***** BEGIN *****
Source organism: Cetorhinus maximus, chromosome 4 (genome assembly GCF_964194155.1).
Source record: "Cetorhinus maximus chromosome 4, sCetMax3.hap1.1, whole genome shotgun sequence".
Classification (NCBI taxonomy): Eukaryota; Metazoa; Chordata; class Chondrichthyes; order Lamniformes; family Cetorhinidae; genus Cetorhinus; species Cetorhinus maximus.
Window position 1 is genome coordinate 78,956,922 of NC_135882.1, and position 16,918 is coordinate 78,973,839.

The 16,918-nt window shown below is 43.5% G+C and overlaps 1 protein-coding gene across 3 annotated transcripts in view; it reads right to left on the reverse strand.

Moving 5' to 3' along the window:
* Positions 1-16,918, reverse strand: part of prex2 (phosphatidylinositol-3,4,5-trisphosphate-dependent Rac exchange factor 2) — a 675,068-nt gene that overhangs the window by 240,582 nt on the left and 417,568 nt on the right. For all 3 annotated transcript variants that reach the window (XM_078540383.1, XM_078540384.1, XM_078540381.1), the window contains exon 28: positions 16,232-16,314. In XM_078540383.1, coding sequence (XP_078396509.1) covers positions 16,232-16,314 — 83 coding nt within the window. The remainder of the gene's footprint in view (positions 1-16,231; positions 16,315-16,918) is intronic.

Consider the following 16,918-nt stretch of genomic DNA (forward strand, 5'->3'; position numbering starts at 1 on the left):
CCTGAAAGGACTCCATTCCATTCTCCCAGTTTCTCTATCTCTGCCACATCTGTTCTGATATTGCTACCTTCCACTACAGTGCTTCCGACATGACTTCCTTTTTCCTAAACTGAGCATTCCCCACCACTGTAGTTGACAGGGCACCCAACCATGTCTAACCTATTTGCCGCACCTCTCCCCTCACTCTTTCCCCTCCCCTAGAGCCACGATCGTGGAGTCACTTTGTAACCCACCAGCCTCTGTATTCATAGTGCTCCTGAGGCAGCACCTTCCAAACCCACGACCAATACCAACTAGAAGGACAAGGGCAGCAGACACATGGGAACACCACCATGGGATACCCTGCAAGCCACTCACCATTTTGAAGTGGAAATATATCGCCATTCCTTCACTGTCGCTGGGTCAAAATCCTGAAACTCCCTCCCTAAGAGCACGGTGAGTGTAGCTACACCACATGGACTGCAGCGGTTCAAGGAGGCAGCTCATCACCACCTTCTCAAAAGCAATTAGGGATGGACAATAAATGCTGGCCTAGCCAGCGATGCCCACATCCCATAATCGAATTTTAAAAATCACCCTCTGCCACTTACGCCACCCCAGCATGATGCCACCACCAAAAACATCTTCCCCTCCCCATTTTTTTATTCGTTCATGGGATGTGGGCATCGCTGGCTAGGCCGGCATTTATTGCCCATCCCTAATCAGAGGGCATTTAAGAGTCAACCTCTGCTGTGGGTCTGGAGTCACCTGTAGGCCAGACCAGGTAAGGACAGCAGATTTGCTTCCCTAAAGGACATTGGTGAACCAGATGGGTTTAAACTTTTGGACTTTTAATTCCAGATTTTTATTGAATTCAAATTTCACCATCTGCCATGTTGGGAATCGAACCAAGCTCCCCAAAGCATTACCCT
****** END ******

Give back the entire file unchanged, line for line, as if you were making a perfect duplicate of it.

Source organism: Cetorhinus maximus, chromosome 4 (genome assembly GCF_964194155.1).
Source record: "Cetorhinus maximus chromosome 4, sCetMax3.hap1.1, whole genome shotgun sequence".
Classification (NCBI taxonomy): Eukaryota; Metazoa; Chordata; class Chondrichthyes; order Lamniformes; family Cetorhinidae; genus Cetorhinus; species Cetorhinus maximus.
Window position 1 is genome coordinate 78,956,922 of NC_135882.1, and position 16,918 is coordinate 78,973,839.

The 16,918-nt window shown below is 43.5% G+C and overlaps 1 protein-coding gene across 3 annotated transcripts in view; it reads right to left on the reverse strand.

Moving 5' to 3' along the window:
* Positions 1-16,918, reverse strand: part of prex2 (phosphatidylinositol-3,4,5-trisphosphate-dependent Rac exchange factor 2) — a 675,068-nt gene that overhangs the window by 240,582 nt on the left and 417,568 nt on the right. For all 3 annotated transcript variants that reach the window (XM_078540383.1, XM_078540384.1, XM_078540381.1), the window contains exon 28: positions 16,232-16,314. In XM_078540383.1, coding sequence (XP_078396509.1) covers positions 16,232-16,314 — 83 coding nt within the window. The remainder of the gene's footprint in view (positions 1-16,231; positions 16,315-16,918) is intronic.

Consider the following 16,918-nt stretch of genomic DNA (forward strand, 5'->3'; position numbering starts at 1 on the left):
CCTGAAAGGACTCCATTCCATTCTCCCAGTTTCTCTATCTCTGCCACATCTGTTCTGATATTGCTACCTTCCACTACAGTGCTTCCGACATGACTTCCTTTTTCCTAAACTGAGCATTCCCCACCACTGTAGTTGACAGGGCACCCAACCATGTCTAACCTATTTGCCGCACCTCTCCCCTCACTCTTTCCCCTCCCCTAGAGCCACGATCGTGGAGTCACTTTGTAACCCACCAGCCTCTGTATTCATAGTGCTCCTGAGGCAGCACCTTCCAAACCCACGACCAATACCAACTAGAAGGACAAGGGCAGCAGACACATGGGAACACCACCATGGGATACCCTGCAAGCCACTCACCATTTTGAAGTGGAAATATATCGCCATTCCTTCACTGTCGCTGGGTCAAAATCCTGAAACTCCCTCCCTAAGAGCACGGTGAGTGTAGCTACACCACATGGACTGCAGCGGTTCAAGGAGGCAGCTCATCACCACCTTCTCAAAAGCAATTAGGGATGGACAATAAATGCTGGCCTAGCCAGCGATGCCCACATCCCATAATCGAATTTTAAAAATCACCCTCTGCCACTTACGCCACCCCAGCATGATGCCACCACCAAAAACATCTTCCCCTCCCCATTTTTTTATTCGTTCATGGGATGTGGGCATCGCTGGCTAGGCCGGCATTTATTGCCCATCCCTAATCAGAGGGCATTTAAGAGTCAACCTCTGCTGTGGGTCTGGAGTCACCTGTAGGCCAGACCAGGTAAGGACAGCAGATTTGCTTCCCTAAAGGACATTGGTGAACCAGATGGGTTTAAACTTTTGGACTTTTAATTCCAGATTTTTATTGAATTCAAATTTCACCATCTGCCATGTTGGGAATCGAACCAAGCTCCCCAAAGCATTACCCT